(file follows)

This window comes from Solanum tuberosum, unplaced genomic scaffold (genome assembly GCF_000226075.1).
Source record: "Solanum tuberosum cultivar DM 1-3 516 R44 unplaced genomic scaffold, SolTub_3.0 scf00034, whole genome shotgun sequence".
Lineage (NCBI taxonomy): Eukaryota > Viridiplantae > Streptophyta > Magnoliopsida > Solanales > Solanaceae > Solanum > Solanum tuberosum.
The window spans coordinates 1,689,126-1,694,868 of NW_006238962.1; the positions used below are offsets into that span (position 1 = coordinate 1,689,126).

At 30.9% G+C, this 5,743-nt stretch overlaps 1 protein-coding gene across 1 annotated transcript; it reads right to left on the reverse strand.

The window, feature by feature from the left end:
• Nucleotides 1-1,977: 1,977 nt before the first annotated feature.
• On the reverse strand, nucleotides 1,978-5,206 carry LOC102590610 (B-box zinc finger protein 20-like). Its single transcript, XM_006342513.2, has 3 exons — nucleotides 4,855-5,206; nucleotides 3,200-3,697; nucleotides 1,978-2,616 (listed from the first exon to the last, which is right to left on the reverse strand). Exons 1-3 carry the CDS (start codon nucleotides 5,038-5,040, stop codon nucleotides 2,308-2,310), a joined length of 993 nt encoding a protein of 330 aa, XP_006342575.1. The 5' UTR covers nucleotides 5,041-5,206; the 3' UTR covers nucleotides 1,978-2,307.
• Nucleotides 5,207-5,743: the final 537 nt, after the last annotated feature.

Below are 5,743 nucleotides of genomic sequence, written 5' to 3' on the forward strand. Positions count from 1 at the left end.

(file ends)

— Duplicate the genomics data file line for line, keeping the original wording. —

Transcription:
This window comes from Solanum tuberosum, unplaced genomic scaffold (genome assembly GCF_000226075.1).
Source record: "Solanum tuberosum cultivar DM 1-3 516 R44 unplaced genomic scaffold, SolTub_3.0 scf00034, whole genome shotgun sequence".
Lineage (NCBI taxonomy): Eukaryota > Viridiplantae > Streptophyta > Magnoliopsida > Solanales > Solanaceae > Solanum > Solanum tuberosum.
The window spans coordinates 1,689,126-1,694,868 of NW_006238962.1; the positions used below are offsets into that span (position 1 = coordinate 1,689,126).

At 30.9% G+C, this 5,743-nt stretch overlaps 1 protein-coding gene across 1 annotated transcript; it reads right to left on the reverse strand.

The window, feature by feature from the left end:
• Nucleotides 1-1,977: 1,977 nt before the first annotated feature.
• On the reverse strand, nucleotides 1,978-5,206 carry LOC102590610 (B-box zinc finger protein 20-like). Its single transcript, XM_006342513.2, has 3 exons — nucleotides 4,855-5,206; nucleotides 3,200-3,697; nucleotides 1,978-2,616 (listed from the first exon to the last, which is right to left on the reverse strand). Exons 1-3 carry the CDS (start codon nucleotides 5,038-5,040, stop codon nucleotides 2,308-2,310), a joined length of 993 nt encoding a protein of 330 aa, XP_006342575.1. The 5' UTR covers nucleotides 5,041-5,206; the 3' UTR covers nucleotides 1,978-2,307.
• Nucleotides 5,207-5,743: the final 537 nt, after the last annotated feature.

Below are 5,743 nucleotides of genomic sequence, written 5' to 3' on the forward strand. Positions count from 1 at the left end.